attended her funeral. I should tell you here that she was a dedicated
      Christian as is my brother, her widower, who is now a lay preacher in
      Melbourne Australia.

      To complete the story about Gordon: He was so impressed with his
      spiritual experience that he became a very successful spirit healer
      and I persuaded another friend of mine who had never even heard of
      Gordon, to visit him, as Phil, my other friend, considered his
      working life was over because he couldn't clench his hands. Hands
      that were essential to his job as an excavator driver.
      Within the hour, Phil had full use of his hands and was back at work
      the following week.
      That is one of those cases where you hear about it but take it with a
      pinch of salt unless, like me, you witness the healing from start to
      finish.
      When Gordon died, his sons asked me to compose and read a eulogy for
      him.
      I said I would be most proud,indeed honoured and when the day of the
      funeral came I stood in the pulpit vacated by the priest and gave a
      long reading, ending with the following:

      Gordon, my friend, my mentor, my ray of light in the darkness, you
      have left a gap in our lives which we will find impossible to fill.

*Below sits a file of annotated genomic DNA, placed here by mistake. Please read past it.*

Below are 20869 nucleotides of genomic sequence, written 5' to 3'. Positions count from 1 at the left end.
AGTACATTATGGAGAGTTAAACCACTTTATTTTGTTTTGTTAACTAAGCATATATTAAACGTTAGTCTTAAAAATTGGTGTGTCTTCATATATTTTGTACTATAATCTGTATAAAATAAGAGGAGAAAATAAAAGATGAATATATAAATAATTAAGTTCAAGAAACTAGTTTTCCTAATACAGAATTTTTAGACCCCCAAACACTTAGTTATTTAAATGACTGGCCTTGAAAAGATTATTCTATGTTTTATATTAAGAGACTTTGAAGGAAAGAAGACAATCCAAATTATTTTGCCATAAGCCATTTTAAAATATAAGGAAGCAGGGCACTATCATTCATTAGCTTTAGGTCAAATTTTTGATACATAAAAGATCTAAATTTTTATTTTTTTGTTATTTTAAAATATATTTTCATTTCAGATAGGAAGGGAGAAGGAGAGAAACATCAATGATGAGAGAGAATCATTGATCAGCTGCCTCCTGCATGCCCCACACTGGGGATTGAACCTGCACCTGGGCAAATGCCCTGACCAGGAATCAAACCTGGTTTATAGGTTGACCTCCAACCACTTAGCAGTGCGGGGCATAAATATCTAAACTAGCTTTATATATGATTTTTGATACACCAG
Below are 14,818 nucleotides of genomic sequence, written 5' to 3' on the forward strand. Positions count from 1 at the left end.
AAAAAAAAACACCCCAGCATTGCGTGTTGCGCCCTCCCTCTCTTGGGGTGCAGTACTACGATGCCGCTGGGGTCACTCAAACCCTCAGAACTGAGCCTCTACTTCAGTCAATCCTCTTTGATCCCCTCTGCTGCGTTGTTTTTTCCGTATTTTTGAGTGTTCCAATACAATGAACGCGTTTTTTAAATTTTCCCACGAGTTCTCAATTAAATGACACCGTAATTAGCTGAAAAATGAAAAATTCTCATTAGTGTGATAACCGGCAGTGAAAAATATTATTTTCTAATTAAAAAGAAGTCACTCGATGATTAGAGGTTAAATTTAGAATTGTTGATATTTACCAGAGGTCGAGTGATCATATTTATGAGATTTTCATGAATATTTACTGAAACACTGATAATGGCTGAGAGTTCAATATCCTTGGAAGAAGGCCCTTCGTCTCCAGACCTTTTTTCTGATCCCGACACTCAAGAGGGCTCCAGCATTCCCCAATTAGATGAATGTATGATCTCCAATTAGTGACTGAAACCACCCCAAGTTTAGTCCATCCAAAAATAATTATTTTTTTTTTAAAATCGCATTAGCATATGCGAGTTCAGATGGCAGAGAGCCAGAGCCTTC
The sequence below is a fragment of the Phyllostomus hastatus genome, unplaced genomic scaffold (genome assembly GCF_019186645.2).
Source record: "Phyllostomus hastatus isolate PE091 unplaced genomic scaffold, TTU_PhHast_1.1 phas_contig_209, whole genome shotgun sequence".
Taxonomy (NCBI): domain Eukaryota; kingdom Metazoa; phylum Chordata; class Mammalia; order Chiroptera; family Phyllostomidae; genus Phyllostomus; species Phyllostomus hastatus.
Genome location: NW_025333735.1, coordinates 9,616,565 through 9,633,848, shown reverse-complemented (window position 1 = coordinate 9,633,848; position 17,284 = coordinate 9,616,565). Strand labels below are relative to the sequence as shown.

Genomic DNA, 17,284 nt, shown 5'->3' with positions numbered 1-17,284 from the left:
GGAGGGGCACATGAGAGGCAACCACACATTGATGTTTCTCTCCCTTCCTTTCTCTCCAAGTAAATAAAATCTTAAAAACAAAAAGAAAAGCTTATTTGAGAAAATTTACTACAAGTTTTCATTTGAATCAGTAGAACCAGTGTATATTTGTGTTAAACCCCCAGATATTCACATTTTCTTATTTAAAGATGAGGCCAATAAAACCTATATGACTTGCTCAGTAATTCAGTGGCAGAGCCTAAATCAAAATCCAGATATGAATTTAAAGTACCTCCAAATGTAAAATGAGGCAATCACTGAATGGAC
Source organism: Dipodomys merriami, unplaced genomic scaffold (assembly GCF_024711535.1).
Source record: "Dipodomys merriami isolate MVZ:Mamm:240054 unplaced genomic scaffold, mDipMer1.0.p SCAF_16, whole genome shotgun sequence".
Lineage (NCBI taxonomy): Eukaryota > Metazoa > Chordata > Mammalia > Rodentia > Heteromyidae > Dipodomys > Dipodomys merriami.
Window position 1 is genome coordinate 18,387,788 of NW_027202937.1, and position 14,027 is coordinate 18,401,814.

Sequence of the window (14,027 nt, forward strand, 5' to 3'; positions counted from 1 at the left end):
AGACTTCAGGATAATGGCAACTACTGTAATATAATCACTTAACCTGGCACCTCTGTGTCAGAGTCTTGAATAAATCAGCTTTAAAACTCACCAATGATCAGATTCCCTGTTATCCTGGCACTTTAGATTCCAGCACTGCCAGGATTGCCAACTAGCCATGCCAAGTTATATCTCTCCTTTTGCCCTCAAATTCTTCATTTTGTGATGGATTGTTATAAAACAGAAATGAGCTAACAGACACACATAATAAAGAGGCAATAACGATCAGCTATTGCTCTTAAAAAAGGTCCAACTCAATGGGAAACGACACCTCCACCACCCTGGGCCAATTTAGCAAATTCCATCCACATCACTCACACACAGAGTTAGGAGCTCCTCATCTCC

Goodbye old boy, We're all going to miss you, but it is time to
      break your ties with this world, to come out of limbo, leave the
      darkness and "Go to the light"
      Farewell my friend. Bon Voyage.

      ---------------------
      Sorry to go on so Albi but when you asked for a car story, I
      immediately thought of the true tale above.

      As always

      Wings






      --- In ticket2write@yahoogroups.com, albiaicehouse <no_reply@...>
      wrote:
      >
      > Wings,
      >
      > I think your carbon footprint is much smaller than mine, and I don't
      > think you have any worries relative the median footprint in the
      > industrialized world.
      >
      > But what I was hoping to invite was some good stories about cars or
      > your experiences in cars to show that readers shouldn't fear public
      > transport more than being transported by a car. I'm sure a writer
      of
      > your distinguished caliber has a yarn or two about car trips or the
      > social interaction that such trips provoke. I for one would be
      > grateful to read/hear something from your fertile mind pertaining to
      > cars, highways, etc.
      >
      > albi
      >
      >
      > --- In ticket2write@yahoogroups.com, "wings081" <wings081@> wrote:
      > >
      > > Hi Albi
      > >
      > > As I live down in the sticks and one mile from the nearest bus
      stop,I
      > > must own up to the fact I never venture far from home without my
      > > sturdy steed of a mere sixteen horsepower.
      > > However, with fuel costing £1 per litre I now tend to limit my